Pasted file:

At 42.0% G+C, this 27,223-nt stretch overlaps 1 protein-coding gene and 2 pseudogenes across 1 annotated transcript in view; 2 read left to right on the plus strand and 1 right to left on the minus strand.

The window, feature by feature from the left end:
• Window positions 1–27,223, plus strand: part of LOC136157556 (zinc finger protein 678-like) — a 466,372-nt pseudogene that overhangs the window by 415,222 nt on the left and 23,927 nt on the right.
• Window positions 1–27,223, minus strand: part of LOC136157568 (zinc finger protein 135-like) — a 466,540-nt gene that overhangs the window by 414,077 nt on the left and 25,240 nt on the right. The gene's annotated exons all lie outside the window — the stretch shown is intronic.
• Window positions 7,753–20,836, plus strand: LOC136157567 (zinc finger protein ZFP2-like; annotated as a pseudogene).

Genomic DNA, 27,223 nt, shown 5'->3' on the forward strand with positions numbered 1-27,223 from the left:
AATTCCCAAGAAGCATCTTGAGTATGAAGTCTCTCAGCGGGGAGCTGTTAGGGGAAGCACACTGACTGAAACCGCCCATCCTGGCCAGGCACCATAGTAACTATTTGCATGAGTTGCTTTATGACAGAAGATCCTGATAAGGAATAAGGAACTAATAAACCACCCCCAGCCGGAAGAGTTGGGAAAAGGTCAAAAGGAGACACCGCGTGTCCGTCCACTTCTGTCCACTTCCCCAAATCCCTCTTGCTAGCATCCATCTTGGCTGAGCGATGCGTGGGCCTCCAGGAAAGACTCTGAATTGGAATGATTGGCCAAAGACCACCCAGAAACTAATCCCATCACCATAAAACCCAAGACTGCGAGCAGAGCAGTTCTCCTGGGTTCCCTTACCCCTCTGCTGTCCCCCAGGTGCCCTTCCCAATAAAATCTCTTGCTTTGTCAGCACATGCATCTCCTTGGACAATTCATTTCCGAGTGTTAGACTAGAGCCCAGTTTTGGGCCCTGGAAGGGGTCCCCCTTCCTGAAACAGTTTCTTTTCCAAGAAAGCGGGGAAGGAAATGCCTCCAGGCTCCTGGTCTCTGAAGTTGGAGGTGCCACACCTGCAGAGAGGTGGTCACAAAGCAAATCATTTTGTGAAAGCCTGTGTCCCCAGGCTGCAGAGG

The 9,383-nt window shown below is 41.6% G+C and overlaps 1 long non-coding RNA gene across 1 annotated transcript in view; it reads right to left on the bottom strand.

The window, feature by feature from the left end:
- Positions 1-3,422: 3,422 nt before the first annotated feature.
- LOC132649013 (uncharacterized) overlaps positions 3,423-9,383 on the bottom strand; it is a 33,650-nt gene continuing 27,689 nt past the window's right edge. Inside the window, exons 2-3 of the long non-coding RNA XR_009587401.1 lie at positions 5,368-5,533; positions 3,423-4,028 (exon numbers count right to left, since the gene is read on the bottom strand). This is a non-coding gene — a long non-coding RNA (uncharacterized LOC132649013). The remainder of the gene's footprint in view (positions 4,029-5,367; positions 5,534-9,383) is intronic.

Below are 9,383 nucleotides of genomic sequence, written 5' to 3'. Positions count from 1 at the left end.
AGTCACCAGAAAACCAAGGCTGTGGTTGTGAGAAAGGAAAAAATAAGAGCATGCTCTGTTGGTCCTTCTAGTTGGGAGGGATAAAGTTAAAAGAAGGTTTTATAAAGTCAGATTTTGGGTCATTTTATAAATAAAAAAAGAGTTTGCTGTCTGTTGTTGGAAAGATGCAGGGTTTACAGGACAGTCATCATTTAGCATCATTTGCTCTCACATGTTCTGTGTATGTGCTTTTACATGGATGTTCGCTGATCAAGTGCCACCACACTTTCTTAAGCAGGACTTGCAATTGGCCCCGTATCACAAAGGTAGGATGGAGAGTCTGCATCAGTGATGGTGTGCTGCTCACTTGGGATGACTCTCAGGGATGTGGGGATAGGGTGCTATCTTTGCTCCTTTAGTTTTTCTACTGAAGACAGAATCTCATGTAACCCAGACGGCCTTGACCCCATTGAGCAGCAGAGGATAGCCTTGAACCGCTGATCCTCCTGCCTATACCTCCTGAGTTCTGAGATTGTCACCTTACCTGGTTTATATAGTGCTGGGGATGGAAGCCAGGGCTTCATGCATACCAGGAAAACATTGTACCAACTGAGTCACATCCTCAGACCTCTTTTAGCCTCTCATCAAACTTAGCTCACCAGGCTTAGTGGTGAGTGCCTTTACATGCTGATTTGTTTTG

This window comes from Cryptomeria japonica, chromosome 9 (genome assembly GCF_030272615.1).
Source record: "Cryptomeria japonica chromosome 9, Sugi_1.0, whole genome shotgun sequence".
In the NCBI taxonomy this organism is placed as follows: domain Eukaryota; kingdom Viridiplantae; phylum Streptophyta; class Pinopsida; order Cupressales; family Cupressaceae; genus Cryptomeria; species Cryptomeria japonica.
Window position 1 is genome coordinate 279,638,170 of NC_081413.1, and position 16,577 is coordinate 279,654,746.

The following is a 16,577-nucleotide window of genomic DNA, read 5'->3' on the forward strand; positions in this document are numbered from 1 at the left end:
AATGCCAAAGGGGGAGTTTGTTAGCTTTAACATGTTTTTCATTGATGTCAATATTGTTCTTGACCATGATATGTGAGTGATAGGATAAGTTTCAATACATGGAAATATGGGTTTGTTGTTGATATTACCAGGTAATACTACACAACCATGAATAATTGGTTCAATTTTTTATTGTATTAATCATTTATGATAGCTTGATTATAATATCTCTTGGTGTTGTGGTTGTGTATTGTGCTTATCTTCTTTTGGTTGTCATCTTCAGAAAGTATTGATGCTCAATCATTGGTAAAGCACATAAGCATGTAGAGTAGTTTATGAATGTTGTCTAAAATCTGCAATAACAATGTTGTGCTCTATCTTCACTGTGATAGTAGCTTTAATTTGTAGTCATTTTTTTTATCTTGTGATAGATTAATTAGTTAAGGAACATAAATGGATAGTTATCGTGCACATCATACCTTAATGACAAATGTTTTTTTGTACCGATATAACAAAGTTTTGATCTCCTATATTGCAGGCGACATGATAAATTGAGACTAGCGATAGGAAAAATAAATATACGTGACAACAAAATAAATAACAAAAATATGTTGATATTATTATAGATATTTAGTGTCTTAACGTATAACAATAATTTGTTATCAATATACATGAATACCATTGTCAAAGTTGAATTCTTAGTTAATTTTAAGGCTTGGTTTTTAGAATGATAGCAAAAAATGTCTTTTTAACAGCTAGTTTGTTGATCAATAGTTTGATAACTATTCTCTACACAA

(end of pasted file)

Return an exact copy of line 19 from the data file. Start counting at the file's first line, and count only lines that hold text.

AATGCCAAAGGGGGAGTTTGTTAGCTTTAACATGTTTTTCATTGATGTCAATATTGTTCTTGACCATGATATGTGAGTGATAGGATAAGTTTCAATACATGGAAATATGGGTTTGTTGTTGATATTACCAGGTAATACTACACAACCATGAATAATTGGTTCAATTTTTTATTGTATTAATCATTTATGATAGCTTGATTATAATATCTCTTGGTGTTGTGGTTGTGTATTGTGCTTATCTTCTTTTGGTTGTCATCTTCAGAAAGTATTGATGCTCAATCATTGGTAAAGCACATAAGCATGTAGAGTAGTTTATGAATGTTGTCTAAAATCTGCAATAACAATGTTGTGCTCTATCTTCACTGTGATAGTAGCTTTAATTTGTAGTCATTTTTTTTATCTTGTGATAGATTAATTAGTTAAGGAACATAAATGGATAGTTATCGTGCACATCATACCTTAATGACAAATGTTTTTTTGTACCGATATAACAAAGTTTTGATCTCCTATATTGCAGGCGACATGATAAATTGAGACTAGCGATAGGAAAAATAAATATACGTGACAACAAAATAAATAACAAAAATATGTTGATATTATTATAGATATTTAGTGTCTTAACGTATAACAATAATTTGTTATCAATATACATGAATACCATTGTCAAAGTTGAATTCTTAGTTAATTTTAAGGCTTGGTTTTTAGAATGATAGCAAAAAATGTCTTTTTAACAGCTAGTTTGTTGATCAATAGTTTGATAACTATTCTCTACACAA